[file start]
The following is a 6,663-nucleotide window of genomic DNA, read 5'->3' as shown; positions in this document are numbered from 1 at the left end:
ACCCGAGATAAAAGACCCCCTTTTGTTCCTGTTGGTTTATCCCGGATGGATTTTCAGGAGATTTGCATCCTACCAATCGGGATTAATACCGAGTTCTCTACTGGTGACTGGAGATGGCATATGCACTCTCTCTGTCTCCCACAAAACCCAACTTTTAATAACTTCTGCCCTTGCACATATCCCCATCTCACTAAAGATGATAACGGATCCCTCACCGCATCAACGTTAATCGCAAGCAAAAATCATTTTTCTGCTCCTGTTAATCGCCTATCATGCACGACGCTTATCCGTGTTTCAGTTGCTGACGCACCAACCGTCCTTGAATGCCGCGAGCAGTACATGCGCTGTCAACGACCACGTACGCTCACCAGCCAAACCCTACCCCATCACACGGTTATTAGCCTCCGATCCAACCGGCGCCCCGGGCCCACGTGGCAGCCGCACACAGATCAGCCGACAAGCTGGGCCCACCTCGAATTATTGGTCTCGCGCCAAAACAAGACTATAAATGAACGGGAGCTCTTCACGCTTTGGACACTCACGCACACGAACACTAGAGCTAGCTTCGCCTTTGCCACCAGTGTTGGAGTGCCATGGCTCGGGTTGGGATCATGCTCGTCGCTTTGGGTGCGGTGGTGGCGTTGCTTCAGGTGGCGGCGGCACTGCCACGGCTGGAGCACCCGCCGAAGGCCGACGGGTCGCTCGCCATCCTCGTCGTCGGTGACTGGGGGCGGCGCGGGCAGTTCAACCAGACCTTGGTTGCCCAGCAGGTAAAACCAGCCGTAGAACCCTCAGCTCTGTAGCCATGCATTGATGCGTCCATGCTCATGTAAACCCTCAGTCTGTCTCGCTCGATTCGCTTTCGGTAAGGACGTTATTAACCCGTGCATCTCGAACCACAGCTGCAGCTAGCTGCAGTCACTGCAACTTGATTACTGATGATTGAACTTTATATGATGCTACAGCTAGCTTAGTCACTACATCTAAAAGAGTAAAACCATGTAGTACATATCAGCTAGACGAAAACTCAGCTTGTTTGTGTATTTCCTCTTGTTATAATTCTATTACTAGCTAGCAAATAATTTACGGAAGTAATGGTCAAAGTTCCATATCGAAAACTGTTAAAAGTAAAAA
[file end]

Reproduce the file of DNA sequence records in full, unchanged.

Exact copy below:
The following is a 6,663-nucleotide window of genomic DNA, read 5'->3' as shown; positions in this document are numbered from 1 at the left end:
ACCCGAGATAAAAGACCCCCTTTTGTTCCTGTTGGTTTATCCCGGATGGATTTTCAGGAGATTTGCATCCTACCAATCGGGATTAATACCGAGTTCTCTACTGGTGACTGGAGATGGCATATGCACTCTCTCTGTCTCCCACAAAACCCAACTTTTAATAACTTCTGCCCTTGCACATATCCCCATCTCACTAAAGATGATAACGGATCCCTCACCGCATCAACGTTAATCGCAAGCAAAAATCATTTTTCTGCTCCTGTTAATCGCCTATCATGCACGACGCTTATCCGTGTTTCAGTTGCTGACGCACCAACCGTCCTTGAATGCCGCGAGCAGTACATGCGCTGTCAACGACCACGTACGCTCACCAGCCAAACCCTACCCCATCACACGGTTATTAGCCTCCGATCCAACCGGCGCCCCGGGCCCACGTGGCAGCCGCACACAGATCAGCCGACAAGCTGGGCCCACCTCGAATTATTGGTCTCGCGCCAAAACAAGACTATAAATGAACGGGAGCTCTTCACGCTTTGGACACTCACGCACACGAACACTAGAGCTAGCTTCGCCTTTGCCACCAGTGTTGGAGTGCCATGGCTCGGGTTGGGATCATGCTCGTCGCTTTGGGTGCGGTGGTGGCGTTGCTTCAGGTGGCGGCGGCACTGCCACGGCTGGAGCACCCGCCGAAGGCCGACGGGTCGCTCGCCATCCTCGTCGTCGGTGACTGGGGGCGGCGCGGGCAGTTCAACCAGACCTTGGTTGCCCAGCAGGTAAAACCAGCCGTAGAACCCTCAGCTCTGTAGCCATGCATTGATGCGTCCATGCTCATGTAAACCCTCAGTCTGTCTCGCTCGATTCGCTTTCGGTAAGGACGTTATTAACCCGTGCATCTCGAACCACAGCTGCAGCTAGCTGCAGTCACTGCAACTTGATTACTGATGATTGAACTTTATATGATGCTACAGCTAGCTTAGTCACTACATCTAAAAGAGTAAAACCATGTAGTACATATCAGCTAGACGAAAACTCAGCTTGTTTGTGTATTTCCTCTTGTTATAATTCTATTACTAGCTAGCAAATAATTTACGGAAGTAATGGTCAAAGTTCCATATCGAAAACTGTTAAAAGTAAAAA